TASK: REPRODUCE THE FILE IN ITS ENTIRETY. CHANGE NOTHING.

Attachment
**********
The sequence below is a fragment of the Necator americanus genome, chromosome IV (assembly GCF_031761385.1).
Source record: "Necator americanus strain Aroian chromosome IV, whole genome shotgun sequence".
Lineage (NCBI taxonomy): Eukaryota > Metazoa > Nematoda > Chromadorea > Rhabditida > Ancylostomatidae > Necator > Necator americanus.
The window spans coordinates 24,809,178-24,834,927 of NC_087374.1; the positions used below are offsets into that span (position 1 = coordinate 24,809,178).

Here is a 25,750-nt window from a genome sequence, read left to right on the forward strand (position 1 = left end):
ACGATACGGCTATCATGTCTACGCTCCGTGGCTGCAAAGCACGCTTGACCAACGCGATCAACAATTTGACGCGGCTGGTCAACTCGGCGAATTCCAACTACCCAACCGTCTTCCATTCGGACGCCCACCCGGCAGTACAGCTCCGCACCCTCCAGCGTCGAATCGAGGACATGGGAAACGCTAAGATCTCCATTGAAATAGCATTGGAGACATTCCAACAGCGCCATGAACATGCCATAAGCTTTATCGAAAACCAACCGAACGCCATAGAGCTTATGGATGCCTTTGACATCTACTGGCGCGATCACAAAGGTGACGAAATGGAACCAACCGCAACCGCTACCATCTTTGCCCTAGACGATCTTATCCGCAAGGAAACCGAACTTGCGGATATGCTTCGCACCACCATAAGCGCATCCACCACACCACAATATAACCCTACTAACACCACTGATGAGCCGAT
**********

The sequence below is a fragment of the Necator americanus genome, chromosome IV (assembly GCF_031761385.1).
Source record: "Necator americanus strain Aroian chromosome IV, whole genome shotgun sequence".
Lineage (NCBI taxonomy): Eukaryota > Metazoa > Nematoda > Chromadorea > Rhabditida > Ancylostomatidae > Necator > Necator americanus.
The window spans coordinates 24,809,178-24,834,927 of NC_087374.1; the positions used below are offsets into that span (position 1 = coordinate 24,809,178).

Here is a 25,750-nt window from a genome sequence, read left to right on the forward strand (position 1 = left end):
ACGATACGGCTATCATGTCTACGCTCCGTGGCTGCAAAGCACGCTTGACCAACGCGATCAACAATTTGACGCGGCTGGTCAACTCGGCGAATTCCAACTACCCAACCGTCTTCCATTCGGACGCCCACCCGGCAGTACAGCTCCGCACCCTCCAGCGTCGAATCGAGGACATGGGAAACGCTAAGATCTCCATTGAAATAGCATTGGAGACATTCCAACAGCGCCATGAACATGCCATAAGCTTTATCGAAAACCAACCGAACGCCATAGAGCTTATGGATGCCTTTGACATCTACTGGCGCGATCACAAAGGTGACGAAATGGAACCAACCGCAACCGCTACCATCTTTGCCCTAGACGATCTTATCCGCAAGGAAACCGAACTTGCGGATATGCTTCGCACCACCATAAGCGCATCCACCACACCACAATATAACCCTACTAACACCACTGATGAGCCGAT